A 10-year-old girl's passionate plea for her school to reverse a ban on 'love'.

A 10-year-old girl has made her plea to let love live on, after her school tried to impose a ban on relationships between primary school students.

Melbourne year five student, Una, has written a letter straight from the heart – asking her school to let them “practice” love.

Una’s letter, which was re-published on her mother, author Penni Russon’s blog, asks her school to let them “practice handling big emotions”.

'Love is a normal part of life.' Image via iStock.

The 10-year-old wrote: “When we are older, we will become more serious about it, but in the meantime, we should practice.”

Her second reason, she wrote, was that “love, of course, a normal part of life!”

“Almost every human being loves someone at the very least once in their life! And so children at (my) primary do too!” she wrote.

The letter was prompted by an edict from a teacher at the school who told the children they were too young for such relationships and shouldn’t display affection at school.

Her mum Penni reproduced it, writing of her fear that by banning relationships students may not “feel safe” to access support and guidance from teachers and school leaders “in matters of interpersonal relationships.”

While the school has now told The Herald Sun that it didn’t have any formal ruling on relationships, it has sparked a wider debate on what’s appropriate in terms of puppy love.

“There is no ban on children having boyfriends and ­girlfriends, and we know schoolyard romances are a part of growing up,” the principal said.

“At our school, we speak to our students about behaving respectfully towards each other and behaving appropriately in the schoolyard."

Last year a Victorian school made headlines when it banned 'hugging' in the playground.. Post continues after video..


We all have memories of a primary school relationship.

The boy next door whose initials you used to doodle in your school diary, the girl who was proposed to with a cheese ring signifying their undying love, well at least until recess.

The girl and boy who held hands in the playground.

Should schools allow relationships? Image via IStock.

It is innocent rite of passage that starts important discussions about relationships.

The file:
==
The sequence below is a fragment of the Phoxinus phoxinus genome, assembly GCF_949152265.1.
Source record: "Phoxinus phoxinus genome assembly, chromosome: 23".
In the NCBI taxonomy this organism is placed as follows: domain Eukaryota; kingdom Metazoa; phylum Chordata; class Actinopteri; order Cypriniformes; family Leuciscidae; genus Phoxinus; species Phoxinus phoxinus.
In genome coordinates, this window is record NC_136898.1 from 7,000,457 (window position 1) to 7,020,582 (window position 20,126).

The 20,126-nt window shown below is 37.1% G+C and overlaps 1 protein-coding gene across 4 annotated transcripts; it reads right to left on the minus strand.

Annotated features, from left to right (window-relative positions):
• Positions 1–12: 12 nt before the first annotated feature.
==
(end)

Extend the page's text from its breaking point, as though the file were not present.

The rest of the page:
By shutting down these discussions we forgo a way to teach our children about the big stuff - relationships, consent, respect and tolerance.

What we as grown-ups need to realise is it's about perspective, these kids are kids, they are acting out what they see in the real world, their actions shouldn't be concerning they should be used as a leapfrog to start a family discussion about what's appropriate.

This isn't the oddest ban a school has enforced. What about a ban on musical chairs?... Post continues after video...

Judy Reith, parenting coach and director of Parenting People told ParentDish: “If your child at primary school says they have a girlfriend or boyfriend, you should investigate what it means, but if parents try to ban a relationship then it makes it all the more attractive.”

Una is right - love is nothing to be ashamed of  - it's how we, as adults, react to it that matters.

The letter in full:

To Mr ____,

I very strongly believe that students at our school should be allowed to be in a strong relationship with each other. This, in other words, is having a boyfriend or girlfriend.

A lot of boys and girls in our school have a boyfriend or girlfriend. However, teachers spoke to their students about us not being allowed to anymore. I think this is outrageous! I have some reasons to support my thoughts.

My first reason is, I think it helps us practice handling big emotions. When we are older, we will become more serious about it, but in the meantime, we should practice. We need to know what to do with them. No teacher expects a prep child to be able to read in a day, right? They need to PRACTICE! And so do we with big emotions like the ones some of us have!

My second reason is, love is, of course, a normal part of life! Almost every human being loves someone at the very least ONCE in their life! And so children at our school do too!

And my third and final reason is that it is certainly not necessary to feel ashamed about the emotions you have toward someone else! I think it is disappointing that our lovely school would turn down something like that!

Concluding, I hope that you will agree with me and make sure we take away this terrible rule.



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